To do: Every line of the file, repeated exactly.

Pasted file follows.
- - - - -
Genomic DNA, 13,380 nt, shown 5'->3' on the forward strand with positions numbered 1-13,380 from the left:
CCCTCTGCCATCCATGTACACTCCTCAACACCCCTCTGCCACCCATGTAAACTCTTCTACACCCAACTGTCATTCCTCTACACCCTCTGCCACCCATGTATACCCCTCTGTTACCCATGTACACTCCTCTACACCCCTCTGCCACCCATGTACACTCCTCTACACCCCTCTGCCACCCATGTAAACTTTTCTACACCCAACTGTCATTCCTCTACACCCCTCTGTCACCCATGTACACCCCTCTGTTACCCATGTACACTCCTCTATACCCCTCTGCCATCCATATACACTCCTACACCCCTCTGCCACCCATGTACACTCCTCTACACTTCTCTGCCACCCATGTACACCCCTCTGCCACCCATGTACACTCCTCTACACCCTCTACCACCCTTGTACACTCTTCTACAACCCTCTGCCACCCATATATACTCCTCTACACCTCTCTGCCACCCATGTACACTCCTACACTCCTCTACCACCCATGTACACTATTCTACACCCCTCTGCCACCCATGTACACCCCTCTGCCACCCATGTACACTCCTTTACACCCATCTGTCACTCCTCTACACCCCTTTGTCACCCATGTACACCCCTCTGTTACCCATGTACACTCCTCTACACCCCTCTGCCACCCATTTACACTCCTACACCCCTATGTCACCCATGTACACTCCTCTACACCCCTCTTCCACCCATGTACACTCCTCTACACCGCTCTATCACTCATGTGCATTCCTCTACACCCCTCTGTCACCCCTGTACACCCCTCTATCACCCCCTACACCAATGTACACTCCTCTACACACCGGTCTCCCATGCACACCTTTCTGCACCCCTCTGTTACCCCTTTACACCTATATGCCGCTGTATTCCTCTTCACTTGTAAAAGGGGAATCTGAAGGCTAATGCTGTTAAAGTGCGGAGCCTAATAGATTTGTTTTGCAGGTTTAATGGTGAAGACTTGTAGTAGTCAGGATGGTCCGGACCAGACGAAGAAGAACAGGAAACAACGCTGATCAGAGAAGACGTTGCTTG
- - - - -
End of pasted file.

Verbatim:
Genomic DNA, 13,380 nt, shown 5'->3' on the forward strand with positions numbered 1-13,380 from the left:
CCCTCTGCCATCCATGTACACTCCTCAACACCCCTCTGCCACCCATGTAAACTCTTCTACACCCAACTGTCATTCCTCTACACCCTCTGCCACCCATGTATACCCCTCTGTTACCCATGTACACTCCTCTACACCCCTCTGCCACCCATGTACACTCCTCTACACCCCTCTGCCACCCATGTAAACTTTTCTACACCCAACTGTCATTCCTCTACACCCCTCTGTCACCCATGTACACCCCTCTGTTACCCATGTACACTCCTCTATACCCCTCTGCCATCCATATACACTCCTACACCCCTCTGCCACCCATGTACACTCCTCTACACTTCTCTGCCACCCATGTACACCCCTCTGCCACCCATGTACACTCCTCTACACCCTCTACCACCCTTGTACACTCTTCTACAACCCTCTGCCACCCATATATACTCCTCTACACCTCTCTGCCACCCATGTACACTCCTACACTCCTCTACCACCCATGTACACTATTCTACACCCCTCTGCCACCCATGTACACCCCTCTGCCACCCATGTACACTCCTTTACACCCATCTGTCACTCCTCTACACCCCTTTGTCACCCATGTACACCCCTCTGTTACCCATGTACACTCCTCTACACCCCTCTGCCACCCATTTACACTCCTACACCCCTATGTCACCCATGTACACTCCTCTACACCCCTCTTCCACCCATGTACACTCCTCTACACCGCTCTATCACTCATGTGCATTCCTCTACACCCCTCTGTCACCCCTGTACACCCCTCTATCACCCCCTACACCAATGTACACTCCTCTACACACCGGTCTCCCATGCACACCTTTCTGCACCCCTCTGTTACCCCTTTACACCTATATGCCGCTGTATTCCTCTTCACTTGTAAAAGGGGAATCTGAAGGCTAATGCTGTTAAAGTGCGGAGCCTAATAGATTTGTTTTGCAGGTTTAATGGTGAAGACTTGTAGTAGTCAGGATGGTCCGGACCAGACGAAGAAGAACAGGAAACAACGCTGATCAGAGAAGACGTTGCTTG